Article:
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This book is an ocean of valuable information that will help you get the most out of your clients, patients, or both. There is so much detailed information and supportive data to provide a rock solid rationale to understand the importance of functional movement for screening, assessment,…Read More
By Gray Cook, MSPT, OCS, CSCS, RKC
with Lee Burton, Kyle Kiesel, Greg Rose & Milo F. Bryant
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Small children roll, squat, lunge, run and lift with instinctively perfect form. The human animal is a "natural born athlete" primed and encoded to move with effective grace as it engages with life.
However, life is a series of insults and challenges to the development and maintenance of quality movement. Inflicted trauma, poor habits and a host of other factors start to degrade the elemental patterns of human movement into an increasingly dysfunctional system.
According to Gray Cook, this dysfunction is primarily due to the existence of asymmetries and imbalances in the body. Survival-based compensations for these asymmetries and imbalances create a cascade of increasingly harmful micro-trauma that set the stage for a potentially devastating injury.
With brilliant insight, Gray Cook has identified seven primal patterns, which are the basis for all significant human movement. Cook has further developed a set of screens to identify the imbalances and asymmetries lurking within any one primal movement pattern.
Once these imbalances and asymmetries have been recognized, then appropriate corrective exercises can be prescribed to restore balance and symmetry. Once balance and symmetry are restored, the risk of injury plummets while the quality of movement soars.
These protocols for recognizing and addressing imbalance and asymmetry— through screening, assessment and corrective strategies—are known as FMS, or Functional Movement Systems.
Research with professional sports teams and with the US military, in particular, has now proved that the FMS—and its clinical sister SFMA (Selective Functional Movement Assessment)—indeed succeeds in dramatically reducing future injury, while enhancing or restoring lost performance.
Gray Cook's eagerly-awaited masterpiece, Movement, presents the complete functional movement system in all its glory. Movement is monumentally thorough, yet highly accessible. Fitness professionals of every kind and level will discover a treasure trove of performance-enhancing and injury-preventing protocols they can quickly implement for both themselves and their clients. Clinicians of every ilk will be delighted by the breadth and depth of the SFMA protocols, to enhance the therapeutic strategies they are currently using to heal patients.
Just some of what you'll get when you invest
in Gray Cook's Movement:
Chapter 1—Introduction to Screening and Assessment
This introductory chapter builds the foundation you'll need to fully understand the purpose of screening movement. Learn the concept of movement patterns and how to recognize these patterns in action, as well as the history and primary goals of movement screening.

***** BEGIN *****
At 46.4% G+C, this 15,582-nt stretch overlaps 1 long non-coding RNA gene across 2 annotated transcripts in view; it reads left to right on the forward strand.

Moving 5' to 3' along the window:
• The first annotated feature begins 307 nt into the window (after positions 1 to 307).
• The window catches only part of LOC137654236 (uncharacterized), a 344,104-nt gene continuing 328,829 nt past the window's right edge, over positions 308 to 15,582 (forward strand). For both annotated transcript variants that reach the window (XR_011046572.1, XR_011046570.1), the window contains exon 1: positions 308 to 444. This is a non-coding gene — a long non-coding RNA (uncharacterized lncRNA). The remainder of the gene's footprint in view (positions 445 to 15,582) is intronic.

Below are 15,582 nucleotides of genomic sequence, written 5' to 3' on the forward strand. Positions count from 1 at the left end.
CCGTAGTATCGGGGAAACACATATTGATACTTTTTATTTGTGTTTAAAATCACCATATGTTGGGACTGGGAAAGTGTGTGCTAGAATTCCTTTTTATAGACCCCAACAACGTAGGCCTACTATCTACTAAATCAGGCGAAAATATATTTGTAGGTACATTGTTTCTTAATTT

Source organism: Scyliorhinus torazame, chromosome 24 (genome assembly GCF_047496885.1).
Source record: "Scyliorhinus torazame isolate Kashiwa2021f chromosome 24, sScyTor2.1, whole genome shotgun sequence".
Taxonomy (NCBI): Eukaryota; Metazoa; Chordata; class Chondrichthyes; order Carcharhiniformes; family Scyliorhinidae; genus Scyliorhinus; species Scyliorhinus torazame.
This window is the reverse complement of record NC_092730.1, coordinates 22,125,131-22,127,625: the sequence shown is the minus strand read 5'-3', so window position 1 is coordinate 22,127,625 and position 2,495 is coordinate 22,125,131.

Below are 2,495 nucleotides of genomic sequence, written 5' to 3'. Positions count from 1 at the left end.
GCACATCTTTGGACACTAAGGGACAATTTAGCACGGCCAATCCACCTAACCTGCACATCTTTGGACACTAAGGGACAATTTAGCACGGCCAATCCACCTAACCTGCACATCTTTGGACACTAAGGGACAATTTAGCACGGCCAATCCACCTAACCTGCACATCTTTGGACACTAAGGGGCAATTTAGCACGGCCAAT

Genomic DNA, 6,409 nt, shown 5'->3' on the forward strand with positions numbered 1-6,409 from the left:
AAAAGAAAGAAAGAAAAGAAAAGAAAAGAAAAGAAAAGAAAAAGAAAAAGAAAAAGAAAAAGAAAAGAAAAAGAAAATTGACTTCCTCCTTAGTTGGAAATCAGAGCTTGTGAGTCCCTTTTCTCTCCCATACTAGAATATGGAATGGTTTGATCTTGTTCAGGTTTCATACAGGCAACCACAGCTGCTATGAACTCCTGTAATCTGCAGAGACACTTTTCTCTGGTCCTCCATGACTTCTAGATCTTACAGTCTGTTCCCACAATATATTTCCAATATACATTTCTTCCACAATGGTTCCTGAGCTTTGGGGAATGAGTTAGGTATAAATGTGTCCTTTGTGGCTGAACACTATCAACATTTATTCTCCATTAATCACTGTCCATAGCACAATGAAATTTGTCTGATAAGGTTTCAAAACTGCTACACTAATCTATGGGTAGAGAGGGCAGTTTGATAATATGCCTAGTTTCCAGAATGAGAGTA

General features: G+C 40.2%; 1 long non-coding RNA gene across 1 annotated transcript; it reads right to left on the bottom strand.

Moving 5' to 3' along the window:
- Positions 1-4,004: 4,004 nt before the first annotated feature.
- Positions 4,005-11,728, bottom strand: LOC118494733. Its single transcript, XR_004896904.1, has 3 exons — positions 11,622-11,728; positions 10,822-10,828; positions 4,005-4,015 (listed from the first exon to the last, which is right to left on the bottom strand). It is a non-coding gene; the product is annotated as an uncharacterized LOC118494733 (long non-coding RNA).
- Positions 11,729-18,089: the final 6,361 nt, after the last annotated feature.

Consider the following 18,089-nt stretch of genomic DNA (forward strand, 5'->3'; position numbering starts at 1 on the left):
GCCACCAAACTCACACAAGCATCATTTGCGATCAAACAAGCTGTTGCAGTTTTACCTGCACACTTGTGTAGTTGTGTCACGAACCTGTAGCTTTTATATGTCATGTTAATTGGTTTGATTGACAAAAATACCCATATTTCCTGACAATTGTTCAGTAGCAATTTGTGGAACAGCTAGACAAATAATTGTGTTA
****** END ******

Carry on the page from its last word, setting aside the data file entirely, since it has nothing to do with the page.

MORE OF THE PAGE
Chapter 2—Anatomical Science versus Functional Science
Expands on the differences between authentic movement and scientific anatomical function. The functional systems of muscles, joints and ligaments are covered, as are the fascial matrix, breathing and the neuromuscular network. Understanding movement deficiency and dysfunction and how these develop will illuminate your work, and clarify your explanations to your athletes, clients and patients.
Chapter 3—Understanding Movement
Gain an appreciation of the natural laws of basic movement before specific, with an overview of how to use screening, testing and assessment to classify movement proficiency or deficiency. Get a summary of the differences between the two systems, the Functional Movement Screen (FMS) and the Selective Functional Movement Assessment (SFMA).
Chapter 4—Movement Screening
Where in your intake process should you screen? Can you screen an injured client or athlete? This section will help you place movement screening in your existing business model, or it will show you where your program structure might be improved.
Chapter 5—Functional Movement Systems and Movement Patterns
Explains the differences between the two systems, the FMS for fitness professionals and strength coaches, and the SFMA for medical professionals. You'll get a brief look at the systems, and finish with an appreciation of primitive and higher-level movement patterns.
Chapter 6—Functional Movement Screen Descriptions
The chapter used to cover the FMS will teach you the seven basic screens in detail, including where to stand, what to watch for during the movements and how to plan your modifications. Get a description of each screen, the purpose of each, tips for testing, implications and photographs showing how to score each test.
Chapter 7—SFMA Introduction and Top-Tier Tests